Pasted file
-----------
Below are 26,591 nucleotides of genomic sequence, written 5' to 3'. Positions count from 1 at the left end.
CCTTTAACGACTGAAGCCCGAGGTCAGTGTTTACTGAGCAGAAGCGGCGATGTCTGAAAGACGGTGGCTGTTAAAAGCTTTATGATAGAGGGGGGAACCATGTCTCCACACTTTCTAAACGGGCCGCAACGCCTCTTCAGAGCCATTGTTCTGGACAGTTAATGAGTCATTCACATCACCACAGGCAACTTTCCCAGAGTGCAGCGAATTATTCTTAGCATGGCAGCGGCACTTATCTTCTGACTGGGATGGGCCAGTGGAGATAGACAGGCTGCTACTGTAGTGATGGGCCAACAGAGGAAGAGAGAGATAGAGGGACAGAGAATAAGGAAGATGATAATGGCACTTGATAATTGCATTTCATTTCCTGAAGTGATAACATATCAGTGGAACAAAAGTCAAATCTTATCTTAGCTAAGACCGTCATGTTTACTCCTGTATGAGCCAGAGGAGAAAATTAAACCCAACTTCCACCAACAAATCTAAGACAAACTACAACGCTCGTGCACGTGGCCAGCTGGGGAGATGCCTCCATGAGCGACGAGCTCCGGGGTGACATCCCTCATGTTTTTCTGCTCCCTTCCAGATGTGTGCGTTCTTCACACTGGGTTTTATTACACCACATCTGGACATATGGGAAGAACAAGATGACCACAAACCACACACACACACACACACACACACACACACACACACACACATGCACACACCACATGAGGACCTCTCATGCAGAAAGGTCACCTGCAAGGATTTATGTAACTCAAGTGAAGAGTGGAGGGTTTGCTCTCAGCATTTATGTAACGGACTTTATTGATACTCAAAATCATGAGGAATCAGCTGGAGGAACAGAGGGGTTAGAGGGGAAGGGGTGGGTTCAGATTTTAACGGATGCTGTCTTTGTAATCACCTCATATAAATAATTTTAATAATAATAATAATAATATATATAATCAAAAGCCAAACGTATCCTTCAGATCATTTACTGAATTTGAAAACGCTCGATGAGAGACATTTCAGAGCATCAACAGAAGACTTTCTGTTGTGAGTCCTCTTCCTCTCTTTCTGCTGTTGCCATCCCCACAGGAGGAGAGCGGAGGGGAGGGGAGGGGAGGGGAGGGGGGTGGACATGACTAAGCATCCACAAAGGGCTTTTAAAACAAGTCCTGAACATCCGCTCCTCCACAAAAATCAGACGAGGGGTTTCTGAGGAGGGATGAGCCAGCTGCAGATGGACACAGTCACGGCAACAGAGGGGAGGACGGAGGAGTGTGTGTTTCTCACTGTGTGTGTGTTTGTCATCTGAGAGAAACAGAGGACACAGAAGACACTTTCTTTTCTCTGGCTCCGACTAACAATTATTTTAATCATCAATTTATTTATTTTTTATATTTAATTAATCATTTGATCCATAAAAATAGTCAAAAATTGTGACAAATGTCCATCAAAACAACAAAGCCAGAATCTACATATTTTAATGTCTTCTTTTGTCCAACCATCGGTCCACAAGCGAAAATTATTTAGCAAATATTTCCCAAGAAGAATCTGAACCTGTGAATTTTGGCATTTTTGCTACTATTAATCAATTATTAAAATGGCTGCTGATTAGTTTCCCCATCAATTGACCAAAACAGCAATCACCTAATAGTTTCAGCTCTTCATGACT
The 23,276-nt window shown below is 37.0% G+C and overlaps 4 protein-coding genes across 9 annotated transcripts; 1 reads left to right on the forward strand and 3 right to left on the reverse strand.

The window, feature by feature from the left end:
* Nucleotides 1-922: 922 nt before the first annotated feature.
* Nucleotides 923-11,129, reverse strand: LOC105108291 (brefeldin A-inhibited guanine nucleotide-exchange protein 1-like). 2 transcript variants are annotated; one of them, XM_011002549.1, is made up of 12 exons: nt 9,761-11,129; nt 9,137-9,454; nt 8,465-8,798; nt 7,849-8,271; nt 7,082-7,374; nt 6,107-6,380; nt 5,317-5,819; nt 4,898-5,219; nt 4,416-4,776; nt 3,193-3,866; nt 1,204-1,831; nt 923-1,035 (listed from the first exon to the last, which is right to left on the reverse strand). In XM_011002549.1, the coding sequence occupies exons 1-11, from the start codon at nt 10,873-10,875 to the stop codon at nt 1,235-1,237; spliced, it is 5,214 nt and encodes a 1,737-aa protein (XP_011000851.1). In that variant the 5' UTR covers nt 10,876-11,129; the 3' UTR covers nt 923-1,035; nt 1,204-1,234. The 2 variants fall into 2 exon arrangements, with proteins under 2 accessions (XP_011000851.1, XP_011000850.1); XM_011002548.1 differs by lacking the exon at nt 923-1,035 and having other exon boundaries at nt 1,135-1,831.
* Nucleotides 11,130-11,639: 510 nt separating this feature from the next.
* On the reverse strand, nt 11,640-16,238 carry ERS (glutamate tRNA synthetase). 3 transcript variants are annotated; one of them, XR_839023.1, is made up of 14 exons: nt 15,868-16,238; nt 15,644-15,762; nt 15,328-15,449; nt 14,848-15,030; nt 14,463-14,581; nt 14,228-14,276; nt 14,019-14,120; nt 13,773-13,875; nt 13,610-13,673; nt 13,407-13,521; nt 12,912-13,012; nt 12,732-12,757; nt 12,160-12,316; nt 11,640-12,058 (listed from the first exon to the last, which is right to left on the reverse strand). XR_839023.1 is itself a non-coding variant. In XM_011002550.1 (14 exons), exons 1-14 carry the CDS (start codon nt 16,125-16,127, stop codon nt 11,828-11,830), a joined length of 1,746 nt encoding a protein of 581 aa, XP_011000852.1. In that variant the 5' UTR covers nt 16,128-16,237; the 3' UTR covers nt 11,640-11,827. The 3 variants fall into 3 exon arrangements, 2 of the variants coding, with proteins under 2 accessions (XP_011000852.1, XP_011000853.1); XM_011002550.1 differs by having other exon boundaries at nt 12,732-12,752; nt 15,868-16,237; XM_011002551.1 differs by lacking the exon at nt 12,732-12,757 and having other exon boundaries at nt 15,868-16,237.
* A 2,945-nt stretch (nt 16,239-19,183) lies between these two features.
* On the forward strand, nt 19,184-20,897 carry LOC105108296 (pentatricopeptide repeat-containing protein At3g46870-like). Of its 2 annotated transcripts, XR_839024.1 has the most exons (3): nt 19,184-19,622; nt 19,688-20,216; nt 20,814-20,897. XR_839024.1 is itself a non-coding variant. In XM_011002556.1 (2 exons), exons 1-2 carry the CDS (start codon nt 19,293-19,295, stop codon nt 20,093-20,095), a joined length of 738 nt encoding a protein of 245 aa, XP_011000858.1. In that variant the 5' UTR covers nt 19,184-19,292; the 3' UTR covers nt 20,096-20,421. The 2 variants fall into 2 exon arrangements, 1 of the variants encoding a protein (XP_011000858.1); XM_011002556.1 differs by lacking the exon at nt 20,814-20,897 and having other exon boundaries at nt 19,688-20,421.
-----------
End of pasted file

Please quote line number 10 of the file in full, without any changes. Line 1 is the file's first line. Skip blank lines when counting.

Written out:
* On the forward strand, nt 19,184-20,897 carry LOC105108296 (pentatricopeptide repeat-containing protein At3g46870-like). Of its 2 annotated transcripts, XR_839024.1 has the most exons (3): nt 19,184-19,622; nt 19,688-20,216; nt 20,814-20,897. XR_839024.1 is itself a non-coding variant. In XM_011002556.1 (2 exons), exons 1-2 carry the CDS (start codon nt 19,293-19,295, stop codon nt 20,093-20,095), a joined length of 738 nt encoding a protein of 245 aa, XP_011000858.1. In that variant the 5' UTR covers nt 19,184-19,292; the 3' UTR covers nt 20,096-20,421. The 2 variants fall into 2 exon arrangements, 1 of the variants encoding a protein (XP_011000858.1); XM_011002556.1 differs by lacking the exon at nt 20,814-20,897 and having other exon boundaries at nt 19,688-20,421.